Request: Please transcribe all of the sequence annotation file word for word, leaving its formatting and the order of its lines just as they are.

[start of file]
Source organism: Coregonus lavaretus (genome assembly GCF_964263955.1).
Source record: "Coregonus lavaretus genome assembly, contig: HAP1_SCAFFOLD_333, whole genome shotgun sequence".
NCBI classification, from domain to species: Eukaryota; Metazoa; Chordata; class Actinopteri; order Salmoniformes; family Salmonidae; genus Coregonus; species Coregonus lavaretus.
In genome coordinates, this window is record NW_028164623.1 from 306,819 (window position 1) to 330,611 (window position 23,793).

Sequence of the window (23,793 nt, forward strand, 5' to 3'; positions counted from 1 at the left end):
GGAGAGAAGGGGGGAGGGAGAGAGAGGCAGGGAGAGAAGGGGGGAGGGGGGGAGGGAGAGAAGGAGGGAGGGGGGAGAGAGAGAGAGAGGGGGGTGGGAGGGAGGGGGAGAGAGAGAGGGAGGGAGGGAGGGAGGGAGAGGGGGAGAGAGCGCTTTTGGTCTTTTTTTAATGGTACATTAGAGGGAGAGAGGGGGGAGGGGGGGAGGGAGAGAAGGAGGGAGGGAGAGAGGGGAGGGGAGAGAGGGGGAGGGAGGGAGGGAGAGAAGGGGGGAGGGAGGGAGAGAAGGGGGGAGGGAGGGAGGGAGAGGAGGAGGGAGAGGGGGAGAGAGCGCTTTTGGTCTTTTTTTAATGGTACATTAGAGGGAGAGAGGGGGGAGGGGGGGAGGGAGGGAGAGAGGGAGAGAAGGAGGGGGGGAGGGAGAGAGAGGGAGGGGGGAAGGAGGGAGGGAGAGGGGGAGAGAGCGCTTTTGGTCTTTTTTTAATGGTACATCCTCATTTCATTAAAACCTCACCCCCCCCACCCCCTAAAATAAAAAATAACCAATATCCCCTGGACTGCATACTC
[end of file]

Source organism: Coregonus lavaretus (genome assembly GCF_964263955.1).
Source record: "Coregonus lavaretus genome assembly, contig: HAP1_SCAFFOLD_333, whole genome shotgun sequence".
NCBI classification, from domain to species: Eukaryota; Metazoa; Chordata; class Actinopteri; order Salmoniformes; family Salmonidae; genus Coregonus; species Coregonus lavaretus.
In genome coordinates, this window is record NW_028164623.1 from 306,819 (window position 1) to 330,611 (window position 23,793).

Sequence of the window (23,793 nt, forward strand, 5' to 3'; positions counted from 1 at the left end):
GGAGAGAAGGGGGGAGGGAGAGAGAGGCAGGGAGAGAAGGGGGGAGGGGGGGAGGGAGAGAAGGAGGGAGGGGGGAGAGAGAGAGAGAGGGGGGTGGGAGGGAGGGGGAGAGAGAGAGGGAGGGAGGGAGGGAGGGAGAGGGGGAGAGAGCGCTTTTGGTCTTTTTTTAATGGTACATTAGAGGGAGAGAGGGGGGAGGGGGGGAGGGAGAGAAGGAGGGAGGGAGAGAGGGGAGGGGAGAGAGGGGGAGGGAGGGAGGGAGAGAAGGGGGGAGGGAGGGAGAGAAGGGGGGAGGGAGGGAGGGAGAGGAGGAGGGAGAGGGGGAGAGAGCGCTTTTGGTCTTTTTTTAATGGTACATTAGAGGGAGAGAGGGGGGAGGGGGGGAGGGAGGGAGAGAGGGAGAGAAGGAGGGGGGGAGGGAGAGAGAGGGAGGGGGGAAGGAGGGAGGGAGAGGGGGAGAGAGCGCTTTTGGTCTTTTTTTAATGGTACATCCTCATTTCATTAAAACCTCACCCCCCCCACCCCCTAAAATAAAAAATAACCAATATCCCCTGGACTGCATACTC